Over the past year, some dental offices have been reporting higher rates of cracked teeth than in years’ past. Take this dentist’s experience documented in the New York Times for example. So, is there some weird connection between COVID-19 and cracked teeth? Well, kind of. While cracked teeth are not directly related to the virus they can be an unwanted side effect of the stress caused by the pandemic. As we all know, stress can affect our health in many ways, and your dentist in Lawrenceville wants you to know that your oral health is no exception.
Stress can put us at increased risk for heart disease, digestive problems, and can even reduce the effectiveness of our immune systems, which is the opposite of what we want nowadays. When we are stressed out, our bodies also respond with subconscious reactions such as increased sweating, rapid heart rate, and the inability to concentrate. Another common reaction that many of us experience, but may not even be aware of, is clenching or grinding our teeth.
Repeatedly squeezing or grinding our top teeth against our bottom teeth puts unnatural pressure on the teeth themselves, as well as the jaw joint. When this happens a lot, like during periods when you’re more stressed than normal, it can increase the likelihood of tooth damage such as cracked, chipped, or broken teeth. It can also cause jaw muscles to become sore and may even lead to TMJ disorder, also known as TMD. While your dentist in Lawrenceville can help fix any tooth damage that may occur and may even be able to help relieve TMJ pain, it’s best to try to avoid those problems in the first place.
Gum disease is usually associated with poor oral health, ineffective oral hygiene habits, or a result of tobacco use. But long periods of high stress levels can also increase the risk of developing gum disease. Gum disease is a serious condition that requires an early diagnosis and treatment to keep it from progressing into an irreversible problem. If left untreated, gum disease can lead to tooth loss and increase the risk of other whole-body health problems such as heart disease, kidney disease, and some cancers. Keep an eye out for some of the common signs of gum disease including:
- Swollen gums
- Bleeding when brushing or flossing
- Bad breath that doesn’t go away
If you notice any of these symptoms, schedule an appointment with your dentist in Lawrenceville.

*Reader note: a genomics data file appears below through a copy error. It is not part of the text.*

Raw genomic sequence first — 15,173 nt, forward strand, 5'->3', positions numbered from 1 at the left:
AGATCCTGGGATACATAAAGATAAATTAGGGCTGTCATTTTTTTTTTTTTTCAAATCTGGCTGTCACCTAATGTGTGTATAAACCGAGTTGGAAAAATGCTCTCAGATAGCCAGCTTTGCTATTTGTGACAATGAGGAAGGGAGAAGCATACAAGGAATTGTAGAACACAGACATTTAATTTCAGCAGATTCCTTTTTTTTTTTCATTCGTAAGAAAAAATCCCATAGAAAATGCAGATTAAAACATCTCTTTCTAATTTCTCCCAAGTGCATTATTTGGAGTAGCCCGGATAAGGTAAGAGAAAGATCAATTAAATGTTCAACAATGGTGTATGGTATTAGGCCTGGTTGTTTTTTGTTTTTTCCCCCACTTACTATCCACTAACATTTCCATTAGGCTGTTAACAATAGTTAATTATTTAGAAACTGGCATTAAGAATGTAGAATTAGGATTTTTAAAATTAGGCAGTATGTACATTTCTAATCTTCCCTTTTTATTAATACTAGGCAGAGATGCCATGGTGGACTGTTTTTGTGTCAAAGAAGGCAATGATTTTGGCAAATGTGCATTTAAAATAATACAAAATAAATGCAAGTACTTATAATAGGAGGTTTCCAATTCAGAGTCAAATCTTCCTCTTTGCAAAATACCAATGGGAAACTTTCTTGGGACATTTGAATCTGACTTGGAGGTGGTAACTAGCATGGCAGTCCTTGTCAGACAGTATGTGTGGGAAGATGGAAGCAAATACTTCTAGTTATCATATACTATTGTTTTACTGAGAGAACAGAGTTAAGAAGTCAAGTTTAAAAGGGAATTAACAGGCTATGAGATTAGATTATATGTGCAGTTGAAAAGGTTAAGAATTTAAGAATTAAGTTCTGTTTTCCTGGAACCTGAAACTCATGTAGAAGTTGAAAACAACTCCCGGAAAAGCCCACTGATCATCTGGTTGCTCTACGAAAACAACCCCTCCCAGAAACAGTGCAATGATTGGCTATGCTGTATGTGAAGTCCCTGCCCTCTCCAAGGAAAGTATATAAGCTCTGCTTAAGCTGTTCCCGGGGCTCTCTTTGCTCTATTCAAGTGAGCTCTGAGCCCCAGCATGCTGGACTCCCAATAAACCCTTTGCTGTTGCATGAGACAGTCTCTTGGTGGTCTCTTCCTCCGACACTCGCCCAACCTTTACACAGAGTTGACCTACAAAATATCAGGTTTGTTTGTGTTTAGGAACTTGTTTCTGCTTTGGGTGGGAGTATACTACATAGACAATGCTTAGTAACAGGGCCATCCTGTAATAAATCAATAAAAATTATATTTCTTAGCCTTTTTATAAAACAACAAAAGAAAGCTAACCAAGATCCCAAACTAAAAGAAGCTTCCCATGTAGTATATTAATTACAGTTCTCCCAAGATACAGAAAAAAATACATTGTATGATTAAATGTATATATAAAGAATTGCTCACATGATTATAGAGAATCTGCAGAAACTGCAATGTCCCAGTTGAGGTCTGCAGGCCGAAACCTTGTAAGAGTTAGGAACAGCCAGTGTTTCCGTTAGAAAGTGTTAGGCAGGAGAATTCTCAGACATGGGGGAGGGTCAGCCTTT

Keep Calm & Stay Healthy
It’s only natural to feel stressed out occasionally, and more so in today’s uncertain world. But to protect your health and smile, try to keep stress levels in check and use stress-reduction techniques such as:
- Sleeping. Getting 8 hours of sleep a night is an important part of staying healthy as it gives your body time to recover.
- Meditating. Mediating can lower heart rate and, in turn, stress levels. Close your eyes, focus on your breath, and feel the stress melt away.
- Exercising. Increasing your heart rate (in a good way) through exercise can release endorphins and make you feel happier and less stressed out.
Finding the right stress-reduction technique can take some trial and error, so don’t be afraid to experiment. Whatever works for you, stick to it to help manage your stress and protect your health.
Every time you visit your dentist in Lawrenceville you will most likely review your health history and discuss any changes that may have happened since your last appointment. This is an important part of making sure you get the best dental care, but why? Your dentist needs to know what may be going on in other areas of your body because sometimes whole-body problems such as diabetes can increase your risk of dental problems. During this Diabetes Awareness Month, we want to share a few reasons why diabetics may need more dental care than non-diabetics.
Diabetes & Gum Disease
One of the main reasons diabetics may need more dental care is because of the strong link between diabetes and gum disease. In fact, diabetics are at greater risk for gum disease than those without diabetes. Gum disease is an infection that affects the gum tissues. It’s caused by an increase in bacteria that have worked their way up under the gum line. Gum disease can put someone at risk for tooth loss and whole-body problems such as heart disease. But that’s not all. Gum disease, like any infection, can also cause blood sugar levels to increase, making diabetes more difficult to manage.
Caring for Your Oral Health